Smith, a 4:01-miler, experienced a huge breakthrough in the marathon in 2017 when he posted a 2:12:21 in Frankfurt, and then he hung on to finish sixth overall at the 2018 Boston Marathon (the now infamous year where runners endured whipping winds and freezing rain). He trains with Northern Arizona Elite, and he has represented the U.S. internally in both the half marathon and marathon at the IAAF World Championships. Smith’s strongest performance came in May when he finished second at the USATF 25K national championships.
Estrada has been a favorite among Chicagoans, ever since his 2016 breakout performance in Chicago and his second-place finish at the 2017 Bank of America Shamrock Shuffle. After slipping on a bottle at the 10K mark during his Chicago debut and badly twisting his ankle, Estrada rallied to finish eighth overall (first American) in his still-standing personal best, 2:13:56. He finished 16th in 2017 and he did not race a marathon in 2018. Estrada hasn’t raced much on the roads in 2019, but his half marathon speed (1:00:51) and 2:13 PR indicate that he has the talent to be a top marathon runner heading into 2020.
Ritzenhein (“Ritz”), a three-time Olympian and the fifth-fastest American in history, enters Chicago with one of the most impressive resumes. He has broken 13 minutes in the 5,000m, run 27:22 in the 10,000m, collected four national titles, and earned a bronze medal at the 2009 IAAF World Championships Half Marathon. He set his marathon PR seven years ago in Chicago, 2:07:47. At 36 and now racing with the Hansons-Brooks Distance Project, Ritzenhein is a veteran, but his 1:01:24 half marathon earlier this year still makes him a top contender.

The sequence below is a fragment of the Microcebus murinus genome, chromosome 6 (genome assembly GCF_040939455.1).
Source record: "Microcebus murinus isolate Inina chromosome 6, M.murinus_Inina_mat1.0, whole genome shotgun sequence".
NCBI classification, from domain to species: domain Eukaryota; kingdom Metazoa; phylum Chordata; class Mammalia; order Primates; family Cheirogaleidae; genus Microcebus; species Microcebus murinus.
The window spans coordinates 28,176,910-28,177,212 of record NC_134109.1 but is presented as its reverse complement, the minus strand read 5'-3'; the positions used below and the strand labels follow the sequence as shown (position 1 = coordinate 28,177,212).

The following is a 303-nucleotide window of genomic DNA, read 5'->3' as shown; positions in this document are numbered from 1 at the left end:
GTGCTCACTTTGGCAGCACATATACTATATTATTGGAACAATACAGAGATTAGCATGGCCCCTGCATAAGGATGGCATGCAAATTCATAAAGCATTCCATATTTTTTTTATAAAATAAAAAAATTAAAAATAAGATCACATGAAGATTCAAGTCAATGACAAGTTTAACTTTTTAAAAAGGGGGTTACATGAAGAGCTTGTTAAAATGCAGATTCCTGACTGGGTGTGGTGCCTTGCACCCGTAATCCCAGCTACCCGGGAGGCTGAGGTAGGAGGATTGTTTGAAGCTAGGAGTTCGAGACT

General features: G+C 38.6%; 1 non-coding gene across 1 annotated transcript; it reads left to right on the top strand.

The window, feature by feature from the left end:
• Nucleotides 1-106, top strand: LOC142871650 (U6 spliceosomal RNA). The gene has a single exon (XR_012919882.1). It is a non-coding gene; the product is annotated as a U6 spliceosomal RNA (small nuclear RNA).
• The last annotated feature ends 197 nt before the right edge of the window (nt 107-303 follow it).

Droddy and Gregg both bring massive potential to this year’s field. Droddy, always a crowd favorite, ran his personal best, 2:16:26, in Chicago in 2017, but his half marathon best, 1:01:48, suggests that there is room to demolish his PR this fall. Gregg made his debut in Chicago in 2014 in 2:18:30, and he experienced his best performance in 2018 at the California International Marathon, running 2:13:27.
This year’s field also includes 25K American record-holder, Parker Stinson, and exciting debuts from Reed Fischer and Justin Gallegos. In 2018, Gallegos became the first professional athlete with cerebral palsy to sign a contract with Nike.
“The Chicago Marathon is MY US major. It’s the US major of the people of the Mid-West, and it’s the US Major that I love and look to race every year... Having grown up in Kansas this is as close to home as it gets. To race Chicago means I am racing for my roots, my family, and where my love for this sport began. The City of Chicago comes to life around this spectacular event and I feel proud that my craft has created such great celebrations. I feel proud to race on these streets with my fellows athletes.” – Amy Cragg